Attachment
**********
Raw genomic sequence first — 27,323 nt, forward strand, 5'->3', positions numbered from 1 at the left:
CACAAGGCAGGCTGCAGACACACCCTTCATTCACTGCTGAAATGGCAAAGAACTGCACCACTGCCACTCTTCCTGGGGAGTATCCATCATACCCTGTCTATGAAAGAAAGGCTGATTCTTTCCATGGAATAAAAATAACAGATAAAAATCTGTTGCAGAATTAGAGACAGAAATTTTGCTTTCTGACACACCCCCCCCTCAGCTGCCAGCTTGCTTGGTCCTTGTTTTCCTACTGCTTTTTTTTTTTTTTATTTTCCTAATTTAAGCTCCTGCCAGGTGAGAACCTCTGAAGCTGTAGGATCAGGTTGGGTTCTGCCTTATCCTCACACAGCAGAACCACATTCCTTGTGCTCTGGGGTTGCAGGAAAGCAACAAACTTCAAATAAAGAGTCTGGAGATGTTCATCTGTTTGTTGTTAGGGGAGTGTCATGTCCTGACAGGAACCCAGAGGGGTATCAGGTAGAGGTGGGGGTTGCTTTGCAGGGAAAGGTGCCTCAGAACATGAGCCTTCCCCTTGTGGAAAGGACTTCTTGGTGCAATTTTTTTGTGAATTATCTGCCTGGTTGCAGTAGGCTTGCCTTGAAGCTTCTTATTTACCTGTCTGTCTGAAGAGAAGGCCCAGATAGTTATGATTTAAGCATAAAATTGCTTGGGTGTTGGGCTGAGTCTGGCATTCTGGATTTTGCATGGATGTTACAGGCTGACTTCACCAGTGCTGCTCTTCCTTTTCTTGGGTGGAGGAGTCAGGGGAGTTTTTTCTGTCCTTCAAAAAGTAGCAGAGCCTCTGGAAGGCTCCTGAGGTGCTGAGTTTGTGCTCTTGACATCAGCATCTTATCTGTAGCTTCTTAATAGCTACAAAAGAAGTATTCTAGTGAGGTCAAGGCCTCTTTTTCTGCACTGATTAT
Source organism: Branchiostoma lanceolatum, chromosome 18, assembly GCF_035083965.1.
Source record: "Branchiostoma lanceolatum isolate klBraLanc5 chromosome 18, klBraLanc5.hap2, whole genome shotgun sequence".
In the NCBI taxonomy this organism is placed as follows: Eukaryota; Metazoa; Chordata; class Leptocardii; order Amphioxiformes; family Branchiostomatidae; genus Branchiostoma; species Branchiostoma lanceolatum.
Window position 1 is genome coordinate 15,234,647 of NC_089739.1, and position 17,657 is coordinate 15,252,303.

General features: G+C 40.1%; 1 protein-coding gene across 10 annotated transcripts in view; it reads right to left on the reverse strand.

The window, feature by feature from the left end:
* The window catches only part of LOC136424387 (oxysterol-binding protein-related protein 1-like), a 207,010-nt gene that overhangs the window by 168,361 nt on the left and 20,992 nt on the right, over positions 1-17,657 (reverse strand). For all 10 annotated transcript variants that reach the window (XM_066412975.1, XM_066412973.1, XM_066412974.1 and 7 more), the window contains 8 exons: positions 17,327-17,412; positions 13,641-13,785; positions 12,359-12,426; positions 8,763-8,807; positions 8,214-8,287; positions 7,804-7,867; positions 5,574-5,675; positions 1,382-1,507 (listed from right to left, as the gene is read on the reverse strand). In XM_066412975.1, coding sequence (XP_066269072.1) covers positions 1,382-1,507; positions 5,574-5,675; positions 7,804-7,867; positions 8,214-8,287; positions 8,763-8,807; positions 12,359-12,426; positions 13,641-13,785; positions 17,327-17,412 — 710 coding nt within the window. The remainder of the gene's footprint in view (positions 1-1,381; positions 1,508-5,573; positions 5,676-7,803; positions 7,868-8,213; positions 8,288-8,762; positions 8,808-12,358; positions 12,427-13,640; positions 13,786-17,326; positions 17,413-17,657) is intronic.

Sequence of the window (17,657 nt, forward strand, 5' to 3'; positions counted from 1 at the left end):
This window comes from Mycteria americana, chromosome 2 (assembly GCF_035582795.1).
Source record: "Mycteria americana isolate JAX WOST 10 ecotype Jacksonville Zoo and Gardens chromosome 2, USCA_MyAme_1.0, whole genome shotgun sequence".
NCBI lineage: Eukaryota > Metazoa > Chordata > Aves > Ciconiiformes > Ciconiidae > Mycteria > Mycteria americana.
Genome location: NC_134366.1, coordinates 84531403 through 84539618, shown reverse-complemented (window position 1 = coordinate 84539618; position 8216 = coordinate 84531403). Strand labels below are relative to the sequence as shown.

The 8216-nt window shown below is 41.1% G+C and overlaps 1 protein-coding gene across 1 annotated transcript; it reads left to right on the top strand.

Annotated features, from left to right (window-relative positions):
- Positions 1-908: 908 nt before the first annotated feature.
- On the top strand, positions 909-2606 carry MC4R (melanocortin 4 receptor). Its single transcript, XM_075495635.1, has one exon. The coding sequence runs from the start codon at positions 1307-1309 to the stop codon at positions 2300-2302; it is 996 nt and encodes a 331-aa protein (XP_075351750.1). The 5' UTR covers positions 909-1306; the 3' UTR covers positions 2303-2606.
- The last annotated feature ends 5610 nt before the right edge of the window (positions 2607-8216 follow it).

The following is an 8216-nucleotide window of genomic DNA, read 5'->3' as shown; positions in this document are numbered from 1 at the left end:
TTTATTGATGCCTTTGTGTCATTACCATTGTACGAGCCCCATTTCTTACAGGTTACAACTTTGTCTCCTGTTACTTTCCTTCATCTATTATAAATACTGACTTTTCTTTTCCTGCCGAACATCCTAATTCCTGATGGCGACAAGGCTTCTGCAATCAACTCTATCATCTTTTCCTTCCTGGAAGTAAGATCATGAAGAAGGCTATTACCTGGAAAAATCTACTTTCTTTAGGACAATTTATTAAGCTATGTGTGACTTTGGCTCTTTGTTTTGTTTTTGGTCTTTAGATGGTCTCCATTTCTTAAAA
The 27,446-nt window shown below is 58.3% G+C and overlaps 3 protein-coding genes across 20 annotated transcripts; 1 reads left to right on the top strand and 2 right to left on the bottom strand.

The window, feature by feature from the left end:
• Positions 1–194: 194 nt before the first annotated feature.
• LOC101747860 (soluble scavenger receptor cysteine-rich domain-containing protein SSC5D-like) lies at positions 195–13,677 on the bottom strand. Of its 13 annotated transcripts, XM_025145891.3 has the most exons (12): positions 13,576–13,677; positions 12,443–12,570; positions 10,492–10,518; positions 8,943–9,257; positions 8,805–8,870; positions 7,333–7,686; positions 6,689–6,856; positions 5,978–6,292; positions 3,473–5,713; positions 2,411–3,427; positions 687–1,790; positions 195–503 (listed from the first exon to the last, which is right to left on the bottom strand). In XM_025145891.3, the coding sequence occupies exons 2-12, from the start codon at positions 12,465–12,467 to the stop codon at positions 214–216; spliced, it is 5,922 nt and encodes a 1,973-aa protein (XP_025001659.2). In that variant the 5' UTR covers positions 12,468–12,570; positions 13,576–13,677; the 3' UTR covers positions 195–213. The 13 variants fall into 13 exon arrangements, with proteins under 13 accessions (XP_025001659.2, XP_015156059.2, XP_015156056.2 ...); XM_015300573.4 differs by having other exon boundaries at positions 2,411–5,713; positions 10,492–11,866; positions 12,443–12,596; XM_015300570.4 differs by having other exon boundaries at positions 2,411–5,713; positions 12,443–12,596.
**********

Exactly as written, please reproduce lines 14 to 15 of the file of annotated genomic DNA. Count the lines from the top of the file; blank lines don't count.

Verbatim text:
Genome location: NC_134366.1, coordinates 84531403 through 84539618, shown reverse-complemented (window position 1 = coordinate 84539618; position 8216 = coordinate 84531403). Strand labels below are relative to the sequence as shown.

The 8216-nt window shown below is 41.1% G+C and overlaps 1 protein-coding gene across 1 annotated transcript; it reads left to right on the top strand.